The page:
What are Common Obsessional Themes of OCD?


This subtype of OCD is characterized by extreme discomfort with fears of contamination. Contamination fears can focus on germs, body parts, bodily fluids or substances, dirt, chemicals, or other toxins. Some people with contamination OCD can fear becoming contaminated by other people’s experiences, emotions, or traits. Fears of this nature will generally lead the individual to engage in laborious and ritualistic efforts to cleanse themselves and their environment in order to rid themselves of the feared contaminant, or to avoid people, places, objects, or activities associated with their fears in an effort to eliminate the chances of coming into contact with the feared contaminant.

Harm and Sexual Obsessions

For individuals experiencing this subtype of OCD, obsessive and intense thoughts about potential harm to themselves or other people are intense, disabling, and cause incredible feelings of shame, fear, and anxiety, and can also be focused on distressing sexual themes. Individuals suffering from this form of OCD may fear that they could harm or kill others, cause something terrible to happen through negligence, such as a house fire, run someone over with their car or otherwise cause a terrible accident, sexually harm or assault another person, or could kill or harm themselves. People who suffer from Harm or Sexual OCD will often seek reassurance from friends or family members about their potential to cause harm to others, mentally review their actions to ensure that nothing terrible has happened, check to ensure that they have turned off appliances or locked doors, engage in other checking behaviors such as watching the news for evidence that their fears are true, will avoid people, places, or objects that could cause harm, and will stop engaging in activities in which they fear they could harm someone, such as driving or cooking or spending time with children or family members.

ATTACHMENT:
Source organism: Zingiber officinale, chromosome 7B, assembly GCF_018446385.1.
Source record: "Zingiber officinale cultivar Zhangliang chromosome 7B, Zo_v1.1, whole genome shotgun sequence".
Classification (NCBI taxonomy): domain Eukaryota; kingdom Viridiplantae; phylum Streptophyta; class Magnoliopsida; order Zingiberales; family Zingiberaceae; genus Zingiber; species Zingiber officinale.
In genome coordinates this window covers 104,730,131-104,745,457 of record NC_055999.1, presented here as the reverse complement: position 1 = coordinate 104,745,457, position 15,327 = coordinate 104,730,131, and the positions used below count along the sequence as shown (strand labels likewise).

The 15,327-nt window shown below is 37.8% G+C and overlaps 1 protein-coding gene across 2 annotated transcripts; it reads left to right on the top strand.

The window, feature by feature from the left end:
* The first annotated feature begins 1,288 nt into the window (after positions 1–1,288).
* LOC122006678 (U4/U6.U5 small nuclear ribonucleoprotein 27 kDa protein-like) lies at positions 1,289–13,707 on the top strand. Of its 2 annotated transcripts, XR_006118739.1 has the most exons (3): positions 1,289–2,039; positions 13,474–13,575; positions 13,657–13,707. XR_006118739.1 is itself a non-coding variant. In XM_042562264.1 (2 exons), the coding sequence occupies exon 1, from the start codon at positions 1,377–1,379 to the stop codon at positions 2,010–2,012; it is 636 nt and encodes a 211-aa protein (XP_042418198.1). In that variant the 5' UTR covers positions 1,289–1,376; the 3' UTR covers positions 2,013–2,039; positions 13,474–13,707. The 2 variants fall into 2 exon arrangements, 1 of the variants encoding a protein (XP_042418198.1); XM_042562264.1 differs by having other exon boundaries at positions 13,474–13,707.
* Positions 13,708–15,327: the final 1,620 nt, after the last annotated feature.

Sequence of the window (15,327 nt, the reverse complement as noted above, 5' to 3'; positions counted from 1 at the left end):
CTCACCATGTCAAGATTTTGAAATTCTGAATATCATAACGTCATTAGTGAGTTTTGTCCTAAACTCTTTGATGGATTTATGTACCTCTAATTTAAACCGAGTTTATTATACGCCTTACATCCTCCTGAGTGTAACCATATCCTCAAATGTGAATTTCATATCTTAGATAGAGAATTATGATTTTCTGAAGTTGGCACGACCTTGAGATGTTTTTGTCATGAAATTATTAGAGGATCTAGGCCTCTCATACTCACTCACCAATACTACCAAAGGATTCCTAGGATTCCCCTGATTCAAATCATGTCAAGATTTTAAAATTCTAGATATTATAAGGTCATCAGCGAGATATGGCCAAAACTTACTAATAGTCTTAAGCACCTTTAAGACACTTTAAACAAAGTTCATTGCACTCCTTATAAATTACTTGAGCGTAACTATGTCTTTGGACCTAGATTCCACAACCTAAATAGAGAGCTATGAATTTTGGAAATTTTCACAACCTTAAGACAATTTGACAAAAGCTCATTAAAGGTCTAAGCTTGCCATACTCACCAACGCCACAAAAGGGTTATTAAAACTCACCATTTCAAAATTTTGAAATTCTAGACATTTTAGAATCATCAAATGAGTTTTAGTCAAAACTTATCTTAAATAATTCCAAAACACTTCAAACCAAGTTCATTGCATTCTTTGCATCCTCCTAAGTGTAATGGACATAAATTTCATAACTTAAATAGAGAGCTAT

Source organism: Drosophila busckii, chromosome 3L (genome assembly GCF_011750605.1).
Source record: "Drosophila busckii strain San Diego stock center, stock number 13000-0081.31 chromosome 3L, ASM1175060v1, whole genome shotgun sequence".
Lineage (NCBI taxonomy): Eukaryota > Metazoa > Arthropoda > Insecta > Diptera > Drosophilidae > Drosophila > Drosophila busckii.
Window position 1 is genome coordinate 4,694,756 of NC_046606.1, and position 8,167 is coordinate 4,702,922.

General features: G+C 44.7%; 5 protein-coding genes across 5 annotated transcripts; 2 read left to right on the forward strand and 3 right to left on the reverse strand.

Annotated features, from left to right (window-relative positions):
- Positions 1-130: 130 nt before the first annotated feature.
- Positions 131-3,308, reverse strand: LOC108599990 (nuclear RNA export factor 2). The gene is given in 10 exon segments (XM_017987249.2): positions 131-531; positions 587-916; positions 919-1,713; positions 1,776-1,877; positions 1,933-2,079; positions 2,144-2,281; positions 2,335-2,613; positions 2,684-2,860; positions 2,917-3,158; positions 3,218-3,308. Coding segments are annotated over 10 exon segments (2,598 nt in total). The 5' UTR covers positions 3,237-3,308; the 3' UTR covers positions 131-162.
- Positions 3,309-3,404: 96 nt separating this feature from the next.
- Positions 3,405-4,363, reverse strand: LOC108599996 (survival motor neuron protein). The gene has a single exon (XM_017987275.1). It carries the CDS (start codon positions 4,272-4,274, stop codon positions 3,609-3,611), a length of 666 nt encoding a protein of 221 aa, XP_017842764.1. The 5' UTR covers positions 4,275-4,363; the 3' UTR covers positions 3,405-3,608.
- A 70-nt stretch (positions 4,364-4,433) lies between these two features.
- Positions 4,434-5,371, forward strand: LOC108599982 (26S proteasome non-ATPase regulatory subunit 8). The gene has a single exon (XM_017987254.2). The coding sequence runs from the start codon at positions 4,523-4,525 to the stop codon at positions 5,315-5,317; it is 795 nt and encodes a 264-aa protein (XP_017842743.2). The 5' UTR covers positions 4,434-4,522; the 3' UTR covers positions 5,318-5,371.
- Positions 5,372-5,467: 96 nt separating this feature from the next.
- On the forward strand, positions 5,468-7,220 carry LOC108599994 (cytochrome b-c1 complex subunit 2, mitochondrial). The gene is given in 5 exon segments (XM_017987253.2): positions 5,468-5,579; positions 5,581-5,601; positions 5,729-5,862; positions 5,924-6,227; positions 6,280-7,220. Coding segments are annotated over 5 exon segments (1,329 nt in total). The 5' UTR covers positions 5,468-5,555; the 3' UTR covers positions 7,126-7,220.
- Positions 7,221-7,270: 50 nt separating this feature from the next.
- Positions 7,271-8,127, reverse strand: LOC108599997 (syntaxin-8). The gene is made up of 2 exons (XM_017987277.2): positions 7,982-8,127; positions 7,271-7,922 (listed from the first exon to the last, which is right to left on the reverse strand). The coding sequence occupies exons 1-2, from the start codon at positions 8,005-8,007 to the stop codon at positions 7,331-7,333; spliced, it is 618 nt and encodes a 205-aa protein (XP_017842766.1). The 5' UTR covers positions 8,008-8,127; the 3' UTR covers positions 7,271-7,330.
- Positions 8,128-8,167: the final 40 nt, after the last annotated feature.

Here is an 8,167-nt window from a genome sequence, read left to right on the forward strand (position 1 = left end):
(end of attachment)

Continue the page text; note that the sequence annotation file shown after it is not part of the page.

Sexual Orientation and Relationship Obsessions

OCD can assume the form of fears related to one’s sexuality and whether the individual is gay, straight, or otherwise has a sexual orientation that is contrary to what they have always believed or known to be true. Other individuals may experience obsessions related to their relationship and whether it is the right relationship for them, is healthy and fulfilling, or if they are truly attracted to their partner. People suffering from these forms of OCD will often compulsively and repetitively seek information from the internet or books to help them answer these questions, seek reassurance from others, check their emotional and physical reactions to other people or to their partner to monitor or assess their feelings or level of attraction, or will avoid people, places, or activities that prompt these fears.

Religious and Scrupulosity Obsessions

This subtype of OCD is related to unwanted obsessions around religious or moral fears and can occur even in people who would not ordinarily consider themselves to be religious. Individuals suffering from scrupulosity obsessions may fear that they have sinned (or will sin) or otherwise offend God or the tenets of their religion and are therefore at risk of damnation or other terrible consequences now or in the afterlife. Common compulsions often experienced for those with this subtype of OCD include repetitive or ritualistic prayer, seeking reassurance from family members or religious leaders such as pastors, priests, imams, or rabbis, compulsively reading (or avoiding) holy scriptures, or compulsive attendance at (or complete avoidance of) churches, mosques, synagogues, or other places of worship. Additionally, some individuals suffer from existential obsessional themes, in which they are fearful of, and preoccupied by the meaning of life or the nature of existence, and engage in frantic efforts to find answers to and feelings of certainty about these questions.

Symmetry/Just Right OCD

People with this subtype of OCD feel a very strong need to arrange items or engage in specific movements until they are perfect or feel just right. In some cases, this obsessive need to move in a certain way or to organize objects and spaces may be accompanied by “magical thinking,” in which case these efforts are executed as a way to prevent something bad from happening. People with this subtype of OCD will often find themselves repeating actions, movements, or behaviors or compulsively rearranging items over and over again in order to attain a sense of perfection or a feeling of being “just right,” and may find it hard to leave their home or transition to desired or necessary activities due to the degree of time and energy that their compulsions consume.